Holidays in West Wales
Climbing In Pembrokeshire
The incredible formations of Pembrokeshire’s towering sea cliffs and its diverse variety of rock types and landforms are what make the county one of Britain’s most popular climbing destinations. Offering amazing natural architecture, phenomenal views and habitats for some of the country’s rarest plants and animals, it’s not surprising that Wales is proud to be host to the UK’s only coastal national park.
Pembrokeshire has been a climbing destination since the 1900’s, with climbers exploring every nook and cranny (and crag), developing routes of World Class status. Today, the rugged coastline remains in excellent condition thanks to the various environmental groups and communities working together to preserve the park, whilst still allowing access to visitors, enabling them to explore it from a unique perspective.
As the Pembrokeshire Green Climbing Guide explains, ‘the rocks of Pembrokeshire can be split into two geological areas, approximately split by a line from Newgale beach in the west, through Haverfordwest to Tavernspite in the east. North of this are older rocks of late Pre-Cambrian to Ordovician age (approx. 440-650M yrs old) while the southern area consists mainly of younger Silurian to Carboniferous rocks (290-440M yrs old)’. North Pembrokeshire offers sea cliff climbs on sandstone, gabbro and volcanic rock up to 90m high whilst the South of the county boasts steep limestone cliffs overhanging the pounding sea.
The options for climbing in Pembrokeshire are vast, from bouldering and short slab climbs for beginners to steep and extreme ascents up to E9 for the more experienced. Climbers new to the area are encouraged to seek out the latest information on Pembrokeshire’s ‘Agreed Climbing Restrictions’. This content is widely publicised via the Pembrokeshire Coast National Park Authority and is in place to protect the rare species of plants such as thrift and sea lavender and the nesting and feeding sites for colonies of seabirds including chough, peregrines and ravens.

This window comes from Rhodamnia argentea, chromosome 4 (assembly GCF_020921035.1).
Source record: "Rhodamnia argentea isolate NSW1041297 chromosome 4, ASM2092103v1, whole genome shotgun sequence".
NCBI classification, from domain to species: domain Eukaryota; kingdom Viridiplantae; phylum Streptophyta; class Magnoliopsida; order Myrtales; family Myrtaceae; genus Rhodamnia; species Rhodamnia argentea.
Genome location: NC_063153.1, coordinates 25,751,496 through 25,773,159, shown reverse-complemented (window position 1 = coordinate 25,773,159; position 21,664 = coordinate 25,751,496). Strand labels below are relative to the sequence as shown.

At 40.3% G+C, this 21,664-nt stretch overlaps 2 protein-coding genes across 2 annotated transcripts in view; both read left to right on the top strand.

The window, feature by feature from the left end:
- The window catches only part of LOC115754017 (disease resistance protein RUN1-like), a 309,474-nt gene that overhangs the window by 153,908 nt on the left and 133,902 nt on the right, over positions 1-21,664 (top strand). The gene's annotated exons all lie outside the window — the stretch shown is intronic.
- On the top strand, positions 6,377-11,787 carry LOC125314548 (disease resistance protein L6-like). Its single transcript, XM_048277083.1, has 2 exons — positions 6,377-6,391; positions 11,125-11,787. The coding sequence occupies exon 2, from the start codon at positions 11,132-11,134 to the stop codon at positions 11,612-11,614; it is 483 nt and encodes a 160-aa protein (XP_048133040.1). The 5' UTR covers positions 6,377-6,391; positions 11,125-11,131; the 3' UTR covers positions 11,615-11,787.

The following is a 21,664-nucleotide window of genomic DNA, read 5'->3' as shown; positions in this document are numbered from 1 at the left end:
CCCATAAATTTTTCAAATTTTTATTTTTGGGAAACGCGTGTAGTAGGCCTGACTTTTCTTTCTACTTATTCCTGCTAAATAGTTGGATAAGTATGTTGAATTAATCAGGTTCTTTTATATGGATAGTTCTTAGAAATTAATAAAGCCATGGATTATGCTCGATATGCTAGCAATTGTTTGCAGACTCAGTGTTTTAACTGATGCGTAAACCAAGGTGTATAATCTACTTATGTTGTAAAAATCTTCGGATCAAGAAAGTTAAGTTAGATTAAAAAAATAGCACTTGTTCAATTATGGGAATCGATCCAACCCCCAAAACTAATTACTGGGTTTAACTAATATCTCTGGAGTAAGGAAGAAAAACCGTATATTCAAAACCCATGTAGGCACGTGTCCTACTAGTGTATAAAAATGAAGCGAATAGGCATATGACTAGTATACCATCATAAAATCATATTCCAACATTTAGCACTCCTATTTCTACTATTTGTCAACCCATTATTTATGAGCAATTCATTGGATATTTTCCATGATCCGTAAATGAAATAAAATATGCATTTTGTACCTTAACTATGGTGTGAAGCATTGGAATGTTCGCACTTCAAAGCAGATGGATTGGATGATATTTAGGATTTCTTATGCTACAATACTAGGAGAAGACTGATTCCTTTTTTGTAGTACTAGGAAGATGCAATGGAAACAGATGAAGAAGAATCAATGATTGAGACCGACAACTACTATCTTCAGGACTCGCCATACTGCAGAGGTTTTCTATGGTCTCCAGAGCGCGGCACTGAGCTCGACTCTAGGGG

With Pembrokeshire being a popular choice for adventure loving individuals and families taking their holiday in West Wales, climbing has evolved as a hobby for not only the serious sportsman but as a family fun activity for all ages and abilities to enjoy.
Why not try an indoor course of climbing, New for 2014 is the 'Overhang' Climbing Centre in Tenby. It's situated right on the edge of the wonderful Castle Beach and is open all year round! The newly opened club offers instructor led sessions both on the wall and out on the Pembrokeshire Coastal Cliffs and is great fun for both children and adults, they also do parties! The Overhang is a definite must the the next time you are in Tenby, so make sure you pop in and see Dave, Alex, Helena and Tom for some awesome climbing fun!
There are many adventure centres and qualified climbing guides within the Pembrokeshire area that offer climbing as a one-off experience or in the format of a multi-tiered course. Morfa Bay Adventure in Pendine and Pembrokeshire Adventure Centre in Pembroke Dock provide indoor climbing wall facilities where beginners and younger children can get to grips with the basics such as climbing movement, rope work, belaying techniques and abseiling. If you’re keen to get straight out onto the natural rock face to learn your climbing skills, you can book a day or half day session with Rock-Up Climbing or TYF in St Davids or Newgale YMCA, Adventure Beyond, Dragon Activity Guides, Sealyham Activity Centre in the North of the county. All of these centres are members of the Pembrokeshire Outdoor Charter Group which encourages the outdoor industry to work together to protect and sustain the beautiful environment and vulnerable wildlife of Pembrokeshire.
Whether your experience of climbing in Pembrokeshire is a Climbing Taster on an indoor wall, a Crag Master course overlooking the sea or a one-to-one guide introducing you to some of the less accessible jewels of the local coast, it is highly likely that you’ll return home with that buzz of adrenalin and urge for your next vertical challenge. Next time you are wearing a helmet, a harness and some rock boots and they are NOT hired, you’ll know you are hooked!